Judging adaptive management practices of U.S. agencies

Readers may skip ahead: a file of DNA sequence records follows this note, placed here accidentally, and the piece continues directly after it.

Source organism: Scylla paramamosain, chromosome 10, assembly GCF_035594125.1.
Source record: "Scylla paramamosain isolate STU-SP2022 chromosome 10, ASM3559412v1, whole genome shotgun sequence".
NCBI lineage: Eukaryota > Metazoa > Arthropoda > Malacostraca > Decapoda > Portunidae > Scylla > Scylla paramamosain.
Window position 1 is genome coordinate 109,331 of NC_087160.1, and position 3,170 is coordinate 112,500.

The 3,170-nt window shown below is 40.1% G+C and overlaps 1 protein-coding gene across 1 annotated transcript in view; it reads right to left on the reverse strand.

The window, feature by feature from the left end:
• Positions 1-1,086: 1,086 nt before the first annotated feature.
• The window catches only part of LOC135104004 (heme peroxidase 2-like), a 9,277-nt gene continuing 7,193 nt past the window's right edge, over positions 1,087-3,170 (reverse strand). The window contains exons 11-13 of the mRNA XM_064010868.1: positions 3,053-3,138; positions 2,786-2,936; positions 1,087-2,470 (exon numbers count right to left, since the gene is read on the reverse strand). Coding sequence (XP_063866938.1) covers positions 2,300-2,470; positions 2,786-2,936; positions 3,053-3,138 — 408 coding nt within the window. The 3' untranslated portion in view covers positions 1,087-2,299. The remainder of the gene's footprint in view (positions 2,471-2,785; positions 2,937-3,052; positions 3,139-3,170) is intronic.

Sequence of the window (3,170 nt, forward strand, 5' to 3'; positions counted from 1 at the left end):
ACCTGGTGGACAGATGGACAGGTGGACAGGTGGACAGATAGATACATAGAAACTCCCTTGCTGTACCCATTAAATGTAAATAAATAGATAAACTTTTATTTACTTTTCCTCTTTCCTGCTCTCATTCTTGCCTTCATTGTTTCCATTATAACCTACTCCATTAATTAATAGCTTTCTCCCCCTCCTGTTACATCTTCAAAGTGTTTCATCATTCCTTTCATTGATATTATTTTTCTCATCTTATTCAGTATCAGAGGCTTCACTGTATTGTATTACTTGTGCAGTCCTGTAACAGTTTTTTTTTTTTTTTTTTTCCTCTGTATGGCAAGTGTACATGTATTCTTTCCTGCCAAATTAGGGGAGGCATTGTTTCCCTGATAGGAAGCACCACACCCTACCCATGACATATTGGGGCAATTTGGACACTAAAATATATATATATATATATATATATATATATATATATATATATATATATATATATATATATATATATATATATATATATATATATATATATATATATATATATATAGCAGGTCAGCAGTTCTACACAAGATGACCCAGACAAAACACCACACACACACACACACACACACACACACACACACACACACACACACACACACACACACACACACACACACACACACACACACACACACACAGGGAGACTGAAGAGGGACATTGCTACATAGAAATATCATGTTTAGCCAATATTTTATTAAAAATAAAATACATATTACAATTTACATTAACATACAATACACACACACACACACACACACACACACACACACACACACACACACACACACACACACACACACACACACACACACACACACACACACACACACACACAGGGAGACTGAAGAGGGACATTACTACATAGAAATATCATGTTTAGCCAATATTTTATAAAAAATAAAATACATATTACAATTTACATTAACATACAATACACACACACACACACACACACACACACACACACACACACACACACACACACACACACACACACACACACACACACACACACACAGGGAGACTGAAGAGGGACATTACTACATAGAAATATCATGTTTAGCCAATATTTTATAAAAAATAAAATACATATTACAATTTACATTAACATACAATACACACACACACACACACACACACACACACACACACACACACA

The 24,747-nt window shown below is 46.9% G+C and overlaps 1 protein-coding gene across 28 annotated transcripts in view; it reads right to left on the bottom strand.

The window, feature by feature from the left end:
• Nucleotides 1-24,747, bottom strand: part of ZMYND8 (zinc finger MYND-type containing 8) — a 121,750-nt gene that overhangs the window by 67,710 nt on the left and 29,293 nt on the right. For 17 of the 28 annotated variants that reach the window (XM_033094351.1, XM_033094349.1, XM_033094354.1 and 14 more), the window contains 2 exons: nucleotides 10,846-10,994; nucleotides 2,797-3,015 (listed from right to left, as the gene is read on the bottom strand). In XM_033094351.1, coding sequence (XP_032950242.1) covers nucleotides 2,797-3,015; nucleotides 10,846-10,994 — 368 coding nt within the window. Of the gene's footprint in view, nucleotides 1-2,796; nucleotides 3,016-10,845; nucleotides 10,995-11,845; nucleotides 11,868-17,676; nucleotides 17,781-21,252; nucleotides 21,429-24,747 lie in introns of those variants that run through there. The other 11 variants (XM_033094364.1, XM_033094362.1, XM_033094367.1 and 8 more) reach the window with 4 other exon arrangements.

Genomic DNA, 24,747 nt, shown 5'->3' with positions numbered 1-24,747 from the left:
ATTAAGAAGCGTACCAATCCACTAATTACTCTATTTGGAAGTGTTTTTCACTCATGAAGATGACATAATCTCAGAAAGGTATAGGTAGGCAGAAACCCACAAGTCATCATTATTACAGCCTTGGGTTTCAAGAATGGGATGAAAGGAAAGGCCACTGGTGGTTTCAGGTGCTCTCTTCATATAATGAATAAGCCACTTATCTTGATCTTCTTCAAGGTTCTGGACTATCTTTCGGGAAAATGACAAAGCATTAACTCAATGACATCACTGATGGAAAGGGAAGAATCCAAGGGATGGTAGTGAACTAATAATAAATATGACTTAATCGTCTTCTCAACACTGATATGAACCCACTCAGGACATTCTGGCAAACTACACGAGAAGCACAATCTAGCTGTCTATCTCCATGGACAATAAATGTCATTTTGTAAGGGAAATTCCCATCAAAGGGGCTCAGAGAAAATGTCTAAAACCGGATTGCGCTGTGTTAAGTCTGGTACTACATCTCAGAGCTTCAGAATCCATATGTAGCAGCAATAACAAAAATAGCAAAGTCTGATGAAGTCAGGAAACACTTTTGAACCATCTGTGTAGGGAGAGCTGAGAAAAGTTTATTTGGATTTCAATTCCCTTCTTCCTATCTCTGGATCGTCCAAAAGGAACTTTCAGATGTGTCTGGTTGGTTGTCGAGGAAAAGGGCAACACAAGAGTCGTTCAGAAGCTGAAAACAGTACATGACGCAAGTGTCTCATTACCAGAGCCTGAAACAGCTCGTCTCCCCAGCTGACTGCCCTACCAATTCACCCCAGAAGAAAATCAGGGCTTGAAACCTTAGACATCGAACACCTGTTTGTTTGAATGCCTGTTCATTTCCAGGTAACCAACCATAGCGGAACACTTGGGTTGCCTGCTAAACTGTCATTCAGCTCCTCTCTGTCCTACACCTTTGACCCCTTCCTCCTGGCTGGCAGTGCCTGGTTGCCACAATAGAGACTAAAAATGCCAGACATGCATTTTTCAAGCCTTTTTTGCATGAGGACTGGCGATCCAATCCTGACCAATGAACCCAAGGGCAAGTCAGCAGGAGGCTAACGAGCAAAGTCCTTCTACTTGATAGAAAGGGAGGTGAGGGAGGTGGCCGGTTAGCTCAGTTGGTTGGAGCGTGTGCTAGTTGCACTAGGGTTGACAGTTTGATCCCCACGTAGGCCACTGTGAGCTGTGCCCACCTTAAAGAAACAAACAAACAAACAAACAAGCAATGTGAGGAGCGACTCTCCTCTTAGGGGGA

All U.S. federal agencies administering environmental laws purport to practice adaptive management (AM), but little is known about how they actually implement this conservation tool. A gap between the theory and practice of AM is revealed in judicial decisions reviewing agency adaptive management plans. We analyzed all U.S. federal court opinions published through 1 January 2015 to identify the agency AM practices courts found most deficient. The shortcomings included lack of clear objectives and processes, monitoring thresholds, and defined actions triggered by thresholds. This trio of agency shortcuts around critical, iterative steps characterizes what we call AM‐lite. Passive AM differs from active AM in its relative lack of management interventions through experimental strategies. In contrast, AM‐lite is a distinctive form of passive AM that fails to provide for the iterative steps necessary to learn from management. Courts have developed a sophisticated understanding of AM and often offer instructive rather than merely critical opinions. The role of the judiciary is limited by agency discretion under U.S. administrative law. But courts have overturned some agency AM‐lite practices and insisted on more rigorous analyses to ensure that the promised benefits of structured learning and fine‐tuned management have a reasonable likelihood of occurring. Nonetheless, there remains a mismatch in U.S. administrative law between the flexibility demanded by adaptive management and the legal objectives of transparency, public participation, and finality.
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